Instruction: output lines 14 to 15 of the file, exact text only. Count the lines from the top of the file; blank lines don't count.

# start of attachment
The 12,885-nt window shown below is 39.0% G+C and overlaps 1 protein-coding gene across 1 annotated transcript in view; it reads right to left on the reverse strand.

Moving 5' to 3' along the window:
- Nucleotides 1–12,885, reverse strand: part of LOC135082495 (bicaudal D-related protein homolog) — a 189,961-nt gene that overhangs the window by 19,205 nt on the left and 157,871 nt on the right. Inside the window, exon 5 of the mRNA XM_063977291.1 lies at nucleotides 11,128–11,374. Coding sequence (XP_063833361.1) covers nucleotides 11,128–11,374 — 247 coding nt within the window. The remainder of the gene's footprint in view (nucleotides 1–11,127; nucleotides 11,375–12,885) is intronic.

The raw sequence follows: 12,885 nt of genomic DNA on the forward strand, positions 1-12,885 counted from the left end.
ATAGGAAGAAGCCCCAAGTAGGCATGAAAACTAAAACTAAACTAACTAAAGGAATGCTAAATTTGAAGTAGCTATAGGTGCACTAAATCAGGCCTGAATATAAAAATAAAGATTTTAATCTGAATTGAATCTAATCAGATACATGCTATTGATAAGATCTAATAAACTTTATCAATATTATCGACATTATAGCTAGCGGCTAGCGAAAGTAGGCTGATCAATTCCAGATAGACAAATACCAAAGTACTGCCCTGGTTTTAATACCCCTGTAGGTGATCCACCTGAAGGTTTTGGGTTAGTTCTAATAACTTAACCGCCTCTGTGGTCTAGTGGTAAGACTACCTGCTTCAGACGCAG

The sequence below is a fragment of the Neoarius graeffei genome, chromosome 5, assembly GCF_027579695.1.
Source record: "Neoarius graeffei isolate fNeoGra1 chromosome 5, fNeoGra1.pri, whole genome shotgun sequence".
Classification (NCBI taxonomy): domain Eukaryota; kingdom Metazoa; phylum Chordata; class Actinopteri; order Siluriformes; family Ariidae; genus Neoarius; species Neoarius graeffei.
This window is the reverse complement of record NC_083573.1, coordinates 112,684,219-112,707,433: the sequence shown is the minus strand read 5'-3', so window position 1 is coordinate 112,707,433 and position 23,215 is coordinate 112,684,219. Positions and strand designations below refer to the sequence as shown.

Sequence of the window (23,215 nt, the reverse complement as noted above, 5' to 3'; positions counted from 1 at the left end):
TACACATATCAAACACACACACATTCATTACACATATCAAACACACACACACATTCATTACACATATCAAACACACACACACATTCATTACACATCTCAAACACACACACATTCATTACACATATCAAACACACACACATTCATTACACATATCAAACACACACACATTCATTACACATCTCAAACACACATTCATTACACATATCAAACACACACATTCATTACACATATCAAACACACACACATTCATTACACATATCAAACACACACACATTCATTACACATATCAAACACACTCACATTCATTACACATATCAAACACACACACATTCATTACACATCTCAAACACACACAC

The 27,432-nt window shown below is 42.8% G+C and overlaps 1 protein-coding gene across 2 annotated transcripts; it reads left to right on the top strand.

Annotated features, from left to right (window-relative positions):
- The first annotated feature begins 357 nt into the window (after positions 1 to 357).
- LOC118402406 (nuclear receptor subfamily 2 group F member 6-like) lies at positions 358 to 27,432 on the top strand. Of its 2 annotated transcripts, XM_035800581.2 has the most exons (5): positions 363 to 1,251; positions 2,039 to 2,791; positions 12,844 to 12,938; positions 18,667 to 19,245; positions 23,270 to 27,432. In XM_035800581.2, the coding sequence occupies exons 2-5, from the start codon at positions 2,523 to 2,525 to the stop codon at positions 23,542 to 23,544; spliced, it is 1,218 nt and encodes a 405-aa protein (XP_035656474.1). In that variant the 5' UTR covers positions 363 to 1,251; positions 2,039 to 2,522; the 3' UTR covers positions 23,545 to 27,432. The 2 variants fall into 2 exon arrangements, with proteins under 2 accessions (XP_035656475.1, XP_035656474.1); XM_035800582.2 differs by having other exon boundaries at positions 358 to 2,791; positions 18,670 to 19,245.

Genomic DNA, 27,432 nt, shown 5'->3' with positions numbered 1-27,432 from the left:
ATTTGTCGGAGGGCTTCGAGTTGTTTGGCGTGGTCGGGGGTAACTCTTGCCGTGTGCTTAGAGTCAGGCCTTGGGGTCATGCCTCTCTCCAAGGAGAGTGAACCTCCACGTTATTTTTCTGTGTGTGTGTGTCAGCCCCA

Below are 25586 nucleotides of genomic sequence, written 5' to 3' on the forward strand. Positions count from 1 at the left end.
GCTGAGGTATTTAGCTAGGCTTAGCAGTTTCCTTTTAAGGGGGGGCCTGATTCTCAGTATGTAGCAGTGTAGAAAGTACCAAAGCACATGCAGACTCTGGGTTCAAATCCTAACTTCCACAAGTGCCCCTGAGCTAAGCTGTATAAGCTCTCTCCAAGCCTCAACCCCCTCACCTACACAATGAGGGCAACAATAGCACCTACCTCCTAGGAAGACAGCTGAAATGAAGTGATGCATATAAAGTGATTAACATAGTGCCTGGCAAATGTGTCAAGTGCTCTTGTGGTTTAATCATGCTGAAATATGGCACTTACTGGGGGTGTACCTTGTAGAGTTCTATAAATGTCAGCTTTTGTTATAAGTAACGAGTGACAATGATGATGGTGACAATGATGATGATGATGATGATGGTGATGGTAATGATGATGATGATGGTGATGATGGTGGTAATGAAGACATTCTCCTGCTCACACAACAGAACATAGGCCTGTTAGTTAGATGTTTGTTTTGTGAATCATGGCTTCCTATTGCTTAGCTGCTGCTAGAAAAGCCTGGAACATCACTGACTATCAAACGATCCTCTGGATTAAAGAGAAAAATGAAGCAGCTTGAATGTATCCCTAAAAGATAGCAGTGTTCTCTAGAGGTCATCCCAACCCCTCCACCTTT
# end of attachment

- The first annotated feature begins 357 nt into the window (after positions 1 to 357).
- LOC118402406 (nuclear receptor subfamily 2 group F member 6-like) lies at positions 358 to 27,432 on the top strand. Of its 2 annotated transcripts, XM_035800581.2 has the most exons (5): positions 363 to 1,251; positions 2,039 to 2,791; positions 12,844 to 12,938; positions 18,667 to 19,245; positions 23,270 to 27,432. In XM_035800581.2, the coding sequence occupies exons 2-5, from the start codon at positions 2,523 to 2,525 to the stop codon at positions 23,542 to 23,544; spliced, it is 1,218 nt and encodes a 405-aa protein (XP_035656474.1). In that variant the 5' UTR covers positions 363 to 1,251; positions 2,039 to 2,522; the 3' UTR covers positions 23,545 to 27,432. The 2 variants fall into 2 exon arrangements, with proteins under 2 accessions (XP_035656475.1, XP_035656474.1); XM_035800582.2 differs by having other exon boundaries at positions 358 to 2,791; positions 18,670 to 19,245.